C 06 SPECIAL SESSION: A Life Long Quest in Women's Health through Internet Research Methodology

Friday, 25 July 2014: 1:30 PM-2:45 PM
Description/Overview: This session presents Dr. Im’s program of research in women’s health and Internet research. Her beginning research question is presented with her former experience in oncology units and women’s health. Her history of developing her research program is presented with evolving research questions. Then, her most recently completed study on a Web-based multi-ethnic study on menopausal symptoms among four major ethnic groups of midlife women is presented with implications for future research. The study aimed to explore ethnic differences in menopausal symptom experience among four major ethnic groups in the U.S. (Whites, Hispanics, African Americans, and Asians). The study was theoretically based on a feminist perspective. This cross-sectional study included two phases: (a) a quantitative national Internet survey and (b) four qualitative ethnic-specific online forums. The Internet survey was conducted among 512 midlife women using multiple instruments including questions on background characteristics and health and menopausal status and the Midlife Women’s Symptom Index. Four ethnic-specific online forums were conducted among 90 midlife women using 7 online forum topics. The Internet survey data were analyzed using multiple regression analyses and cluster analyses. The online forum data were analyzed using thematic analysis. The findings indicated that there were significant ethnic differences in the total number (F=12.71, p<0.01) and total severity (F=12.71, p<0.01) of menopausal symptoms and that the types of the most frequently reported symptoms differed by ethnicity. Across the ethnic groups, selected contextual factors including age, employment, income level, ethnicity (being Asians), smoking status, general health status, BMI, and menopausal status were significant factors associated with the total number (R2=.23, p<.01) and severity of symptoms (R2=.26, p<.01). Significant factors associated with the women’s menopausal symptoms were different by ethnic group. After comparing the menopausal symptom scores, a three-cluster solution was finally adopted (F=575.71, p<.01). Only in Cluster 1 (the low symptom group), there were significant ethnic differences in the scores of total symptoms and physical and psychosomatic symptoms, and in 7 individual symptoms. Four themes reflecting ethnic commonalities in the women’s menopausal symptom experience were extracted: (a) “Just a Part of Life”; (b) “Trying to be Optimistic”; (c) “Getting Support”; and (d) “More Information Needed.” Also, three themes reflecting ethnic differences in the women’s menopausal symptom experience were extracted: (a) “Open and Closed”; (b) “Universal and Unique”; and (c) “Controlling and Minimizing.” These findings in this national-scope study with an adequate number of ethnic minorities in each ethnic group confirmed those from existing studies in a small scale with a small number of ethnic minority women. The fact that “getting support” was found among all ethnic minority groups can be interpreted as a positive change for women’s health and well-being during the menopausal transition. These findings indicate that health care providers and researchers need to consider ethnic differences in symptoms experienced during the menopausal transition in their health care practice and research projects. Finally, ongoing studies and directions of Dr. Im’s future research will be presented.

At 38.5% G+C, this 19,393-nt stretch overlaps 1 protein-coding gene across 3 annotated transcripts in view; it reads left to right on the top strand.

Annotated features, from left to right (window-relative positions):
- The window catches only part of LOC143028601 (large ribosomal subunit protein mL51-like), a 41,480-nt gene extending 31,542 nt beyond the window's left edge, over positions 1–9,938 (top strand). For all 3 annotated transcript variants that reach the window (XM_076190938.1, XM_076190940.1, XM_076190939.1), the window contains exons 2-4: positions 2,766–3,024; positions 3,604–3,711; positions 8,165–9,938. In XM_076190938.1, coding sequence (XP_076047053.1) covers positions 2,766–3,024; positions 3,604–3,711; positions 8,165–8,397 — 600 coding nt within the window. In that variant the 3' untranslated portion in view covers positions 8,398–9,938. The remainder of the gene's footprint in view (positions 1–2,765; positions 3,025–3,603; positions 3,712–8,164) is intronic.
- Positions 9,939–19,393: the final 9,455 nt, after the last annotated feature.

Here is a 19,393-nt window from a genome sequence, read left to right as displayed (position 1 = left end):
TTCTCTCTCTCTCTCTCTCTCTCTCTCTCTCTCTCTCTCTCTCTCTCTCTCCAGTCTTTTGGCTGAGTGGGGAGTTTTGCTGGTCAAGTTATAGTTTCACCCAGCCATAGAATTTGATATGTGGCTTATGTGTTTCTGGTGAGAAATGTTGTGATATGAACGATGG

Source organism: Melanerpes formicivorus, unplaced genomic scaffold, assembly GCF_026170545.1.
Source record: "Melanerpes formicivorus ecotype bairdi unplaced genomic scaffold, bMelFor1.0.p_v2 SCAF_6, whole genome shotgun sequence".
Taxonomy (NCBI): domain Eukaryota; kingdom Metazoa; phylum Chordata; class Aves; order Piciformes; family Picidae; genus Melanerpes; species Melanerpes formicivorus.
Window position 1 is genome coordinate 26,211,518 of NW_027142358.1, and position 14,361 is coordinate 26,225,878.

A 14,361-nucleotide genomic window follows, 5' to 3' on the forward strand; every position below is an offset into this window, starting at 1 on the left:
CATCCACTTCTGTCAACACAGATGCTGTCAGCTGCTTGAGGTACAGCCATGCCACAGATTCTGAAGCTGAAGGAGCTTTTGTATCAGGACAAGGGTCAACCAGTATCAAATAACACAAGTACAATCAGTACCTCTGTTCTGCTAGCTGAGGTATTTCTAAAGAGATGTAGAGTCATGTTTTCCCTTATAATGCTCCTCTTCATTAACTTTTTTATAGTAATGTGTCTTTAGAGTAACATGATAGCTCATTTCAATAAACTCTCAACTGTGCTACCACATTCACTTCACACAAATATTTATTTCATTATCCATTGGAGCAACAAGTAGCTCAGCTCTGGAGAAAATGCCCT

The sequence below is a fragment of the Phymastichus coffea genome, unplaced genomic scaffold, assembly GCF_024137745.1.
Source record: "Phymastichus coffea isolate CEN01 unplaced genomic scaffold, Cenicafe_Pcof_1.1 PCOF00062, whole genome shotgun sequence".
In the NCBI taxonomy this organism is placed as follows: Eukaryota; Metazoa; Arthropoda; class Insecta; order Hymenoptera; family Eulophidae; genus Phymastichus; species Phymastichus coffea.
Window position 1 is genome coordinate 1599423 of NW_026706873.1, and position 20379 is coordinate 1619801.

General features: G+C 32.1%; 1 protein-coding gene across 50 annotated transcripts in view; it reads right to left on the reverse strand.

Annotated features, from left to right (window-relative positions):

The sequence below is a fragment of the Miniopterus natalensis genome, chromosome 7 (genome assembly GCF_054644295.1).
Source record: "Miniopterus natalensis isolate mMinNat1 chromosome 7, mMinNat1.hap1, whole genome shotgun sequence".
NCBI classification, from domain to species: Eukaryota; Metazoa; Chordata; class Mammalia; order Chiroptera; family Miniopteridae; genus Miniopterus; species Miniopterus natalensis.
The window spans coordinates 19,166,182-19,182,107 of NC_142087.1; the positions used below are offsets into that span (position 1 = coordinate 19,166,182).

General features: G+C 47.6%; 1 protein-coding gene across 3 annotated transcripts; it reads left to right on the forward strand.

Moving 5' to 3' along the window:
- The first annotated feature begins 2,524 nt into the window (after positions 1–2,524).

Moderators:  Denise Cote-Arsenault, PhD, RNC, FAAN
Organizers:  Eun-Ok Im, RN, MPH, PhD, CNS, FAAN, School of Nursing, University of Pennsylvania, Philadelphia, PA